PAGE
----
Robyn Tuerena - Education and Outreach Portfolio (2023-present)

Robyn Tuerena
 is a lecturer in marine biogeochemistry. Her research investigates how marine carbon and nutrient cycles are changing in the context of climate change. She trained as a geochemist using stable isotope measurements to investigate the cycling of nutrients and carbon in the open ocean. She continues to explore marine biogeochemical cycles on local to basin scales using stable isotope, stoichiometric and biomarker techniques and linking this information to ocean physics, primary production and food web ecology. Recently her work has expanded to use autonomous instruments such as Argo floats and biogeochemical sensors to explore ocean processes such as biological drawdown and anthropogenic carbon uptake. 
She started her lectureship at the Scottish Association for Marine Science in 2020, before which she studied her undergraduate at the University of Southampton, PhD at University of Edinburgh and two postdocs at the Universities of Liverpool and Edinburgh. She has taken part in 6 open ocean research cruises from the Drake passage in the Southern Ocean, the subtropical Atlantic and into the Arctic Ocean. She has two young children and enjoys getting young people intrigued in earth system science and teaching anyone who is interested about ocean processes and their interactions with the Earth’s climate. 

Latest News

National Marine Equipment Pool: Autumn 2023 call (Round 4) for applications

Members of the UK marine science community are invited to submit applications for items of equipment to be considered for addition to the National Marine Equipment Pool (NMEP).  Full details of the application process are available on the Marine Facilities Advisory Board (MFAB) website and questions to Jackie Pearson, MFAB Secretary, are welcome. The closing date for applications is Friday 15 December 2023.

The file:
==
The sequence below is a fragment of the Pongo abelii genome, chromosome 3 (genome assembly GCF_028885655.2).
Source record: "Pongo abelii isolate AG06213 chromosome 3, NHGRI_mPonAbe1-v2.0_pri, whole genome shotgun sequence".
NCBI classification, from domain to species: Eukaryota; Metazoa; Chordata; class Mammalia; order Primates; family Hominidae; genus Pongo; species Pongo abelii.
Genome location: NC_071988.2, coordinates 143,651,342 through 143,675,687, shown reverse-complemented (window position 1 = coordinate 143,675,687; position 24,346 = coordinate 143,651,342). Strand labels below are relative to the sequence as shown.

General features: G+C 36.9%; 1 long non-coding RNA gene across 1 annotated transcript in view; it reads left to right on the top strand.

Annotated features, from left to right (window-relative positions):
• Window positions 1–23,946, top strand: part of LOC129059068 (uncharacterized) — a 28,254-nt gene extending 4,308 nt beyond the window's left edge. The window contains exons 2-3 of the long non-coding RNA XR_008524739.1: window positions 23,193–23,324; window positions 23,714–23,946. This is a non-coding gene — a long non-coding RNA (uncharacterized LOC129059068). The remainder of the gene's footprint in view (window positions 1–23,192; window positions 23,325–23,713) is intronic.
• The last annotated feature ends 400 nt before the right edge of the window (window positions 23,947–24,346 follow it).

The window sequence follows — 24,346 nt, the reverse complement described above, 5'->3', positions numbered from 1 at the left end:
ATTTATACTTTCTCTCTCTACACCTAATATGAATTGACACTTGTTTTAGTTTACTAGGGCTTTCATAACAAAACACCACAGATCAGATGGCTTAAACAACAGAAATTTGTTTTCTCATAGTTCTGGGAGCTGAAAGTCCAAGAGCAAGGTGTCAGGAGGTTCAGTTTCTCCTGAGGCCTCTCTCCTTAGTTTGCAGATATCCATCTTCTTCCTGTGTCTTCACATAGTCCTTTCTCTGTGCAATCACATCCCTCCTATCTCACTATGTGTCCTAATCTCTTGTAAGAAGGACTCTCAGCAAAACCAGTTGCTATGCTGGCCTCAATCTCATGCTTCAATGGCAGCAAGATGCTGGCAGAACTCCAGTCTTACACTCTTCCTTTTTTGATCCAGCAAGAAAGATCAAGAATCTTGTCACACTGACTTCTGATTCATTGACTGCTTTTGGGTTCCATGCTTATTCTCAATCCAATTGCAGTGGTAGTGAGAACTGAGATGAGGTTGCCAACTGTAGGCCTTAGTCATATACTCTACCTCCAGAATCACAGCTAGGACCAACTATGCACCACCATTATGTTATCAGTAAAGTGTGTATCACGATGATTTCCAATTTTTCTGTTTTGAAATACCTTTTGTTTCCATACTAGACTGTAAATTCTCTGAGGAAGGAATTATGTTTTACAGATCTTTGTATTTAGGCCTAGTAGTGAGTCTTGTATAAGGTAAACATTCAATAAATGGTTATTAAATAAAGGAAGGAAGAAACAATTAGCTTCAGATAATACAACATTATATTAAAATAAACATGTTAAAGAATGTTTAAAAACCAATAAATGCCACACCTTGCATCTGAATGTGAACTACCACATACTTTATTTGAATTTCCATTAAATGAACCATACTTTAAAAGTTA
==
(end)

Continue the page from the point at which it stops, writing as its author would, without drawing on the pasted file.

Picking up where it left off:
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Measurement Systems for 21st Century Oceanography

There is an imperative to measure the ocean in greater detail if we are to chart a sustainable future on this planet. The Net-Zero Oceanographic Capability Scoping Study (2021), commissioned by the Natural Environment Research Council (NERC), therefore undertook a detailed review of the sensor systems and networks that will be needed to meet anticipated marine science priorities. The Future Marine Research Infrastructure (FMRI) Programme is continuing this engagement to shape NERC’s strategic investment in measurement technologies that enable new and different science.

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Exciting opportunity – MEDIN Chair

The Marine Environmental Data and Information Network (MEDIN) is seeking an outstanding new Chair, who can bring strategic leadership, enthusiasm and independent thinking to our Sponsors’ Board and Executive Team at a significant time in our development. Further information about the role can be found here.   

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